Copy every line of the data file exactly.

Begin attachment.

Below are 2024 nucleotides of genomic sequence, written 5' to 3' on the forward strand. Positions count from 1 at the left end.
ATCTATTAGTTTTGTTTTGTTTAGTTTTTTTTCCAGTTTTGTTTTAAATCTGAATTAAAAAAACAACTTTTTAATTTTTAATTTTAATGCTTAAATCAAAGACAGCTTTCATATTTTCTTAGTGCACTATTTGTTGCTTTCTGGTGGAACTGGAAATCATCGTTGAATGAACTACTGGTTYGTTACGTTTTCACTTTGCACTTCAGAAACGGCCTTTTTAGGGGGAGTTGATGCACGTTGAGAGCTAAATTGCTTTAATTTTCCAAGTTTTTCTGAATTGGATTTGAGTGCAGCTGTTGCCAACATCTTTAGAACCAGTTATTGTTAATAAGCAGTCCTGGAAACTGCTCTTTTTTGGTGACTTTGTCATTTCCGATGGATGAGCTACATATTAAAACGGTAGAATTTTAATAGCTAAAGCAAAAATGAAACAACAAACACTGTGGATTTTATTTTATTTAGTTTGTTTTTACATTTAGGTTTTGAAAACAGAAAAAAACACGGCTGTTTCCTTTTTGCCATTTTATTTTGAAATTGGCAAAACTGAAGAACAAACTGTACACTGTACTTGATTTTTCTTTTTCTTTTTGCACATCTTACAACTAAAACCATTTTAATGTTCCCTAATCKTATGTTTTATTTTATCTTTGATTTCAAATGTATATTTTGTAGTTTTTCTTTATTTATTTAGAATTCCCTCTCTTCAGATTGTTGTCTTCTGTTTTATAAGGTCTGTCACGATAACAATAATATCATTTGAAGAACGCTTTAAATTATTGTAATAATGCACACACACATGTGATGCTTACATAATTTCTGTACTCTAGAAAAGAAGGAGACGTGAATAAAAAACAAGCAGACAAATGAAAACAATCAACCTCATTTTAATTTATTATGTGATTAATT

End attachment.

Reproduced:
Below are 2024 nucleotides of genomic sequence, written 5' to 3' on the forward strand. Positions count from 1 at the left end.
ATCTATTAGTTTTGTTTTGTTTAGTTTTTTTTCCAGTTTTGTTTTAAATCTGAATTAAAAAAACAACTTTTTAATTTTTAATTTTAATGCTTAAATCAAAGACAGCTTTCATATTTTCTTAGTGCACTATTTGTTGCTTTCTGGTGGAACTGGAAATCATCGTTGAATGAACTACTGGTTYGTTACGTTTTCACTTTGCACTTCAGAAACGGCCTTTTTAGGGGGAGTTGATGCACGTTGAGAGCTAAATTGCTTTAATTTTCCAAGTTTTTCTGAATTGGATTTGAGTGCAGCTGTTGCCAACATCTTTAGAACCAGTTATTGTTAATAAGCAGTCCTGGAAACTGCTCTTTTTTGGTGACTTTGTCATTTCCGATGGATGAGCTACATATTAAAACGGTAGAATTTTAATAGCTAAAGCAAAAATGAAACAACAAACACTGTGGATTTTATTTTATTTAGTTTGTTTTTACATTTAGGTTTTGAAAACAGAAAAAAACACGGCTGTTTCCTTTTTGCCATTTTATTTTGAAATTGGCAAAACTGAAGAACAAACTGTACACTGTACTTGATTTTTCTTTTTCTTTTTGCACATCTTACAACTAAAACCATTTTAATGTTCCCTAATCKTATGTTTTATTTTATCTTTGATTTCAAATGTATATTTTGTAGTTTTTCTTTATTTATTTAGAATTCCCTCTCTTCAGATTGTTGTCTTCTGTTTTATAAGGTCTGTCACGATAACAATAATATCATTTGAAGAACGCTTTAAATTATTGTAATAATGCACACACACATGTGATGCTTACATAATTTCTGTACTCTAGAAAAGAAGGAGACGTGAATAAAAAACAAGCAGACAAATGAAAACAATCAACCTCATTTTAATTTATTATGTGATTAATT